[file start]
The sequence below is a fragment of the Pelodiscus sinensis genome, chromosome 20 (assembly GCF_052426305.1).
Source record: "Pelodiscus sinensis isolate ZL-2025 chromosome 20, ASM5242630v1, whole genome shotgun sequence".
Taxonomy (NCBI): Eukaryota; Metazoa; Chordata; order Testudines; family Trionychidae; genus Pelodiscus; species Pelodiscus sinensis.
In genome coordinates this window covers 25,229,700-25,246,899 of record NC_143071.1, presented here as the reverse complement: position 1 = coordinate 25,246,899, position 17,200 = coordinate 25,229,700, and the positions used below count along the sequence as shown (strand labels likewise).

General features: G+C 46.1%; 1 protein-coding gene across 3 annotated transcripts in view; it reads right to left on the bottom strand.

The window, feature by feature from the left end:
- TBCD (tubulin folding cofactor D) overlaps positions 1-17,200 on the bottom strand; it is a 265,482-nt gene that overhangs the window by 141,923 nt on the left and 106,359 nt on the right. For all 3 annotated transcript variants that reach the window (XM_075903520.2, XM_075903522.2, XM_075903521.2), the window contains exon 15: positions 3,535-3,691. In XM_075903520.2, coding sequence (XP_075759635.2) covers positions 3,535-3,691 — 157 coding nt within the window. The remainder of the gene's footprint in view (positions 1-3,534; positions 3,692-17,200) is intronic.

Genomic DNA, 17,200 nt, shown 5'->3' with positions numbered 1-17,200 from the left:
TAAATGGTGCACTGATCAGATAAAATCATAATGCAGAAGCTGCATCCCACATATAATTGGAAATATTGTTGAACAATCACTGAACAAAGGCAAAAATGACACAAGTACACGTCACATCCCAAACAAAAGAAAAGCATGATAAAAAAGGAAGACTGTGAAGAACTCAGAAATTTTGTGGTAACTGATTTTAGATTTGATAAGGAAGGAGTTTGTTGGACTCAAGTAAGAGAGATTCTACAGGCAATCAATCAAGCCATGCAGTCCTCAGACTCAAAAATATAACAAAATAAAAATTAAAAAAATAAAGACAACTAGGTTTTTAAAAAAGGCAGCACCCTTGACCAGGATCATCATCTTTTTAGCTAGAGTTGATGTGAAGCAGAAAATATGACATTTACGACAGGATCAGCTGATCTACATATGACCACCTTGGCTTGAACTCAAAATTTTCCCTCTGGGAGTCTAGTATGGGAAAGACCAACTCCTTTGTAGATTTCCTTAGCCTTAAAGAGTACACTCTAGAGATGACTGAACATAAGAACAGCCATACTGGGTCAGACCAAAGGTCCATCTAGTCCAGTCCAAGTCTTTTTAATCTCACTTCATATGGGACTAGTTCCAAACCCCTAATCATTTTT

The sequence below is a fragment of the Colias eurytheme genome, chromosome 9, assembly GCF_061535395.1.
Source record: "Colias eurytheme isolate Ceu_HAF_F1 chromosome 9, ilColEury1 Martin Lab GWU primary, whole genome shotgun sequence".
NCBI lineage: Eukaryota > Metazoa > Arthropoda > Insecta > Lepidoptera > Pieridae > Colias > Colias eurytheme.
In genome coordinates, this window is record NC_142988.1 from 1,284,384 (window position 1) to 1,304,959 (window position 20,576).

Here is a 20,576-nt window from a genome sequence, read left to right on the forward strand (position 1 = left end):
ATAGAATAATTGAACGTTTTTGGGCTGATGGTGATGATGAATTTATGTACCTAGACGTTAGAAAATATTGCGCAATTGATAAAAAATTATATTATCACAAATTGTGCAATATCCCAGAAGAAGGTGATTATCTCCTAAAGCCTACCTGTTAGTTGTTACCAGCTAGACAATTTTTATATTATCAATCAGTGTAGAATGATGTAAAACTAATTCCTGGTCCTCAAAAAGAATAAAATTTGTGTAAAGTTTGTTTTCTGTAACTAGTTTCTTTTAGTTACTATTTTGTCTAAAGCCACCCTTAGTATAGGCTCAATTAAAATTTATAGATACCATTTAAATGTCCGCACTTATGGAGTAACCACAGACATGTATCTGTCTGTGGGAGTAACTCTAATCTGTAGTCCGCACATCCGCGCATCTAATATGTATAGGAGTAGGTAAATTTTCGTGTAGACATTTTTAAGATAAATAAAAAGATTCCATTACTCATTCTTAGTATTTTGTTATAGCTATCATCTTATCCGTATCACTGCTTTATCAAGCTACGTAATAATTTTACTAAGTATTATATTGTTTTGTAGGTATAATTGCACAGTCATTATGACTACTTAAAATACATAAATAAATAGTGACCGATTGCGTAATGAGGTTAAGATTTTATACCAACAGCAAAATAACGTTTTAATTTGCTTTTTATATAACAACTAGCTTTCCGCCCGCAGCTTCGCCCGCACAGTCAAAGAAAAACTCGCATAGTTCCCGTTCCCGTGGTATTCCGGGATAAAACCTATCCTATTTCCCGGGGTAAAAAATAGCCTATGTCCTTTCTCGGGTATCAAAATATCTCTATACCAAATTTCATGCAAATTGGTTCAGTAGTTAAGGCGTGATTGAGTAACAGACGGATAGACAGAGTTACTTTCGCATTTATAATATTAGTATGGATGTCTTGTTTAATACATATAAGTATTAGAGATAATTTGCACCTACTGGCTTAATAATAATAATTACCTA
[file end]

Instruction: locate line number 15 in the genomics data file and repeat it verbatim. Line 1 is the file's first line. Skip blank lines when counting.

ATAGAATAATTGAACGTTTTTGGGCTGATGGTGATGATGAATTTATGTACCTAGACGTTAGAAAATATTGCGCAATTGATAAAAAATTATATTATCACAAATTGTGCAATATCCCAGAAGAAGGTGATTATCTCCTAAAGCCTACCTGTTAGTTGTTACCAGCTAGACAATTTTTATATTATCAATCAGTGTAGAATGATGTAAAACTAATTCCTGGTCCTCAAAAAGAATAAAATTTGTGTAAAGTTTGTTTTCTGTAACTAGTTTCTTTTAGTTACTATTTTGTCTAAAGCCACCCTTAGTATAGGCTCAATTAAAATTTATAGATACCATTTAAATGTCCGCACTTATGGAGTAACCACAGACATGTATCTGTCTGTGGGAGTAACTCTAATCTGTAGTCCGCACATCCGCGCATCTAATATGTATAGGAGTAGGTAAATTTTCGTGTAGACATTTTTAAGATAAATAAAAAGATTCCATTACTCATTCTTAGTATTTTGTTATAGCTATCATCTTATCCGTATCACTGCTTTATCAAGCTACGTAATAATTTTACTAAGTATTATATTGTTTTGTAGGTATAATTGCACAGTCATTATGACTACTTAAAATACATAAATAAATAGTGACCGATTGCGTAATGAGGTTAAGATTTTATACCAACAGCAAAATAACGTTTTAATTTGCTTTTTATATAACAACTAGCTTTCCGCCCGCAGCTTCGCCCGCACAGTCAAAGAAAAACTCGCATAGTTCCCGTTCCCGTGGTATTCCGGGATAAAACCTATCCTATTTCCCGGGGTAAAAAATAGCCTATGTCCTTTCTCGGGTATCAAAATATCTCTATACCAAATTTCATGCAAATTGGTTCAGTAGTTAAGGCGTGATTGAGTAACAGACGGATAGACAGAGTTACTTTCGCATTTATAATATTAGTATGGATGTCTTGTTTAATACATATAAGTATTAGAGATAATTTGCACCTACTGGCTTAATAATAATAATTACCTA